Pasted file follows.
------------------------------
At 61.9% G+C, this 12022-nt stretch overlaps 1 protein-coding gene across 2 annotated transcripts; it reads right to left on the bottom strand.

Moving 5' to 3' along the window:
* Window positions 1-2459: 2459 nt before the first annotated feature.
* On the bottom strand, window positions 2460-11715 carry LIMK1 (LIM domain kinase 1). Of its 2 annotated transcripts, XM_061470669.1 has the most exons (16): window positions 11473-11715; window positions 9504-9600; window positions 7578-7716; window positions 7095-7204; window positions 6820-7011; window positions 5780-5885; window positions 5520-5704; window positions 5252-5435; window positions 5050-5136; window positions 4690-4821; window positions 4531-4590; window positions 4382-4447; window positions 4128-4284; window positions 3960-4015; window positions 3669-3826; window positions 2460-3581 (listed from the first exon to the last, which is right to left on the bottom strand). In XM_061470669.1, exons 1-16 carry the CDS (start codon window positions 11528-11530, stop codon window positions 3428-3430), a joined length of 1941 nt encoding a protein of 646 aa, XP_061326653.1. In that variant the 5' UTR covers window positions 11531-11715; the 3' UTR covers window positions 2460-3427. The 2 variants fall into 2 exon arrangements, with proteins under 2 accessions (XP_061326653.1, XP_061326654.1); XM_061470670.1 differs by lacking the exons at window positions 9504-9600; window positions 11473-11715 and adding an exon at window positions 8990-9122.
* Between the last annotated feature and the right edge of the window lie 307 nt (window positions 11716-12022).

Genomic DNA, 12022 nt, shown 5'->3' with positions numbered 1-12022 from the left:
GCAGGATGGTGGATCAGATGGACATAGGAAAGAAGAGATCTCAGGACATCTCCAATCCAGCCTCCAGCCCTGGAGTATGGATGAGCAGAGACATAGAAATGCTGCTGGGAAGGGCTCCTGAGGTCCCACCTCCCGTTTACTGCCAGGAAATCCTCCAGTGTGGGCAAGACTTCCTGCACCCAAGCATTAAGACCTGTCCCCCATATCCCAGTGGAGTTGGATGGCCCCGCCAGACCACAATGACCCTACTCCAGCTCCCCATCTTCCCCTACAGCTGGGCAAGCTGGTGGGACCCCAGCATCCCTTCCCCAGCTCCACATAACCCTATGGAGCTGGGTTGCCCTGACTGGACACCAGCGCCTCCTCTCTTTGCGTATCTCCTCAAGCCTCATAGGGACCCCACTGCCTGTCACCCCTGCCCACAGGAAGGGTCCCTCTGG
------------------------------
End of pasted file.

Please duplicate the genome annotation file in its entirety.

At 61.9% G+C, this 12022-nt stretch overlaps 1 protein-coding gene across 2 annotated transcripts; it reads right to left on the bottom strand.

Moving 5' to 3' along the window:
* Window positions 1-2459: 2459 nt before the first annotated feature.
* On the bottom strand, window positions 2460-11715 carry LIMK1 (LIM domain kinase 1). Of its 2 annotated transcripts, XM_061470669.1 has the most exons (16): window positions 11473-11715; window positions 9504-9600; window positions 7578-7716; window positions 7095-7204; window positions 6820-7011; window positions 5780-5885; window positions 5520-5704; window positions 5252-5435; window positions 5050-5136; window positions 4690-4821; window positions 4531-4590; window positions 4382-4447; window positions 4128-4284; window positions 3960-4015; window positions 3669-3826; window positions 2460-3581 (listed from the first exon to the last, which is right to left on the bottom strand). In XM_061470669.1, exons 1-16 carry the CDS (start codon window positions 11528-11530, stop codon window positions 3428-3430), a joined length of 1941 nt encoding a protein of 646 aa, XP_061326653.1. In that variant the 5' UTR covers window positions 11531-11715; the 3' UTR covers window positions 2460-3427. The 2 variants fall into 2 exon arrangements, with proteins under 2 accessions (XP_061326653.1, XP_061326654.1); XM_061470670.1 differs by lacking the exons at window positions 9504-9600; window positions 11473-11715 and adding an exon at window positions 8990-9122.
* Between the last annotated feature and the right edge of the window lie 307 nt (window positions 11716-12022).

Genomic DNA, 12022 nt, shown 5'->3' with positions numbered 1-12022 from the left:
GCAGGATGGTGGATCAGATGGACATAGGAAAGAAGAGATCTCAGGACATCTCCAATCCAGCCTCCAGCCCTGGAGTATGGATGAGCAGAGACATAGAAATGCTGCTGGGAAGGGCTCCTGAGGTCCCACCTCCCGTTTACTGCCAGGAAATCCTCCAGTGTGGGCAAGACTTCCTGCACCCAAGCATTAAGACCTGTCCCCCATATCCCAGTGGAGTTGGATGGCCCCGCCAGACCACAATGACCCTACTCCAGCTCCCCATCTTCCCCTACAGCTGGGCAAGCTGGTGGGACCCCAGCATCCCTTCCCCAGCTCCACATAACCCTATGGAGCTGGGTTGCCCTGACTGGACACCAGCGCCTCCTCTCTTTGCGTATCTCCTCAAGCCTCATAGGGACCCCACTGCCTGTCACCCCTGCCCACAGGAAGGGTCCCTCTGG